Frye, Favre, and Vettel: The Place of Sports in the Mythological Universe


Last weekend I found myself re-reading The Double Vision in between intervals of watching sports on TV.  Not only were all four major North American leagues in action on the same weekend, but there were a number of sports events that I was especially interested in: Paula Radcliffe’s attempt to win her fourth New York marathon, the last race of the Formula 1 season at the futuristic new track in Abu Dhabi, the NASCAR race at the legendary Talladega circuit, a Leafs-Canadiens game, and Brett Favre’s return to Green Bay as a Minnesota Viking. 

Northrop Frye does not give the impression of being someone who was much interested in sports, and I started wondering idly about the role of sports in ideas of liberal education (Newman says in the Idea of a University that “there are bodily exercises which are liberal, and mental exercises which are not so”), and about how sports would fit into Frye’s discussion of primary and secondary concerns.  The relationship between literature and sports is sometimes problematic: often in North American culture it is typified by in a comment I once overheard at a holiday party: “I hope you had a good Christmas, with no books and lots of sports equipment.”  But St. Paul was not averse to athletic metaphors, and Tom Brown’s Schooldays inspired a tradition of fiction that continues in the games of Quidditch in the Harry Potter books.  There is also a tradition of cultivating the body as well as the mind that finds expression in the Renaissance ideal of the courtier; I like to draw students’ attention to the fact that Sir Philip Sidney begins his “Apology for Poetry” with an anecdote concerning horsemanship.  The first time I ever heard of Marcel Proust was by reading an essay about sport in The Remembrance of Things Past in Sports Illustrated  (I kid you not: check out the SI Vault, 17 December 1973).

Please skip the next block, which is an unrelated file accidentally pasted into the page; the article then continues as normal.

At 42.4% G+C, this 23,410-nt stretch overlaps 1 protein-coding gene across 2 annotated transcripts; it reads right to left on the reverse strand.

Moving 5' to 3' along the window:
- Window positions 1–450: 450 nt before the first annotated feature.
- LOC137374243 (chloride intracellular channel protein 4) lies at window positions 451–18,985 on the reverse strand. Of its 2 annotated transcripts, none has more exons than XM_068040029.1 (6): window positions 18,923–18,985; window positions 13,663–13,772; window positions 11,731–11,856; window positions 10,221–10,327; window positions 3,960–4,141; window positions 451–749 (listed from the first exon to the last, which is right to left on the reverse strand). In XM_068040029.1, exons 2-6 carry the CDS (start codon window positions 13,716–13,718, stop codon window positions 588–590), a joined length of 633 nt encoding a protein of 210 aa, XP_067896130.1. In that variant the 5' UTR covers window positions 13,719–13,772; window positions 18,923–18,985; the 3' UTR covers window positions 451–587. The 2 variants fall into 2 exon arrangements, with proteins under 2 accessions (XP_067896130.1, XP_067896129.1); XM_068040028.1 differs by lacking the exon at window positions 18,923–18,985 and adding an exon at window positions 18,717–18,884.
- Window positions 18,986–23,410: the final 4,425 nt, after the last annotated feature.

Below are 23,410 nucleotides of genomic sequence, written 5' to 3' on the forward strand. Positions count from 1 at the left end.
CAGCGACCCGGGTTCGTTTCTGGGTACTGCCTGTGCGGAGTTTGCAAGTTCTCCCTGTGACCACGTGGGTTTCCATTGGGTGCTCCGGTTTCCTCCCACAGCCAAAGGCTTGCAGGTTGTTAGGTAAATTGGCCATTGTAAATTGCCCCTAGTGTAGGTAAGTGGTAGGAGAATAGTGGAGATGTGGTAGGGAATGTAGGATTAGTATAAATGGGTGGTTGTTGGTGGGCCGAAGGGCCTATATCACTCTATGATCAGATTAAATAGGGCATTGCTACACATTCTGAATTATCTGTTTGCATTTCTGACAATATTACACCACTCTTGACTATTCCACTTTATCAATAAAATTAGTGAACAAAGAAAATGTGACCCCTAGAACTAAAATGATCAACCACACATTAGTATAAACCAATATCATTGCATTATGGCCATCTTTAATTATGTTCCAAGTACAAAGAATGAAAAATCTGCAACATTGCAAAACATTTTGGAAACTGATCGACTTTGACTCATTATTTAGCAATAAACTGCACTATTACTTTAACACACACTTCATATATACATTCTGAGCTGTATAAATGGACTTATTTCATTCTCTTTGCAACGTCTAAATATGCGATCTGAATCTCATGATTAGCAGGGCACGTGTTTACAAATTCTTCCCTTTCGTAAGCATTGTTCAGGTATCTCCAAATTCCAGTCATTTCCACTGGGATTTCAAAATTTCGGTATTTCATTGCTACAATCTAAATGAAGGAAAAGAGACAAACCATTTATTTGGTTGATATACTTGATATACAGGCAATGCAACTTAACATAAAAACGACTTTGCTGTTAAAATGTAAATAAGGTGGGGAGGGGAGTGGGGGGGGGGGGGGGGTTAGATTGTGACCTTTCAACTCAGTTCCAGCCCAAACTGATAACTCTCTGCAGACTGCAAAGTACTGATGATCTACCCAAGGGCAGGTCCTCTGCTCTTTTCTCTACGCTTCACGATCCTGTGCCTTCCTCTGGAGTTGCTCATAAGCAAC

Unlike critics such as Stanley Fish, Frye is not given to sporting metaphors, though one does turn up in an incidental way in The Double Vision.  Illustrating the difference between a purposeless and a purposeful repetition, Frye writes that the latter “is habit or practice repetition that leads to the acquiring of a skill, like practising a sport or a musical instrument” (52).  Of course, it is the musical example that he goes on to develop.  Because I teach at a university with a strong athletics programme, I often find myself using the sports analogy that Frye employs here, saying something along the lines of “There are a few people who are natural athletes and don’t need to practice, just as there are some people who are brilliant scholars who don’t need to study much, but most of us have to work hard to achieve anything.” 

In his discussion of the fulfillment of primary concerns in human civilization, Frye talks of the necessity for both work and play.  The latter “opens up a world of freedom and leisure out of which the typically human form of consciousness comes, and it produces the creative arts.”  The creative arts, in turn “set up models of what I have been calling primary concerns” (DV 28-9).  Can we say that sports transforms activities that exist in the world of nature, such as running away from predators or fighting for survival, into forms of play such as competitive running or football?  Are such forms of play models of primary concerns?  If sport is part of the fulfilling of primary concerns, does it too often get displaced into secondary concerns by economic factors or nationalism?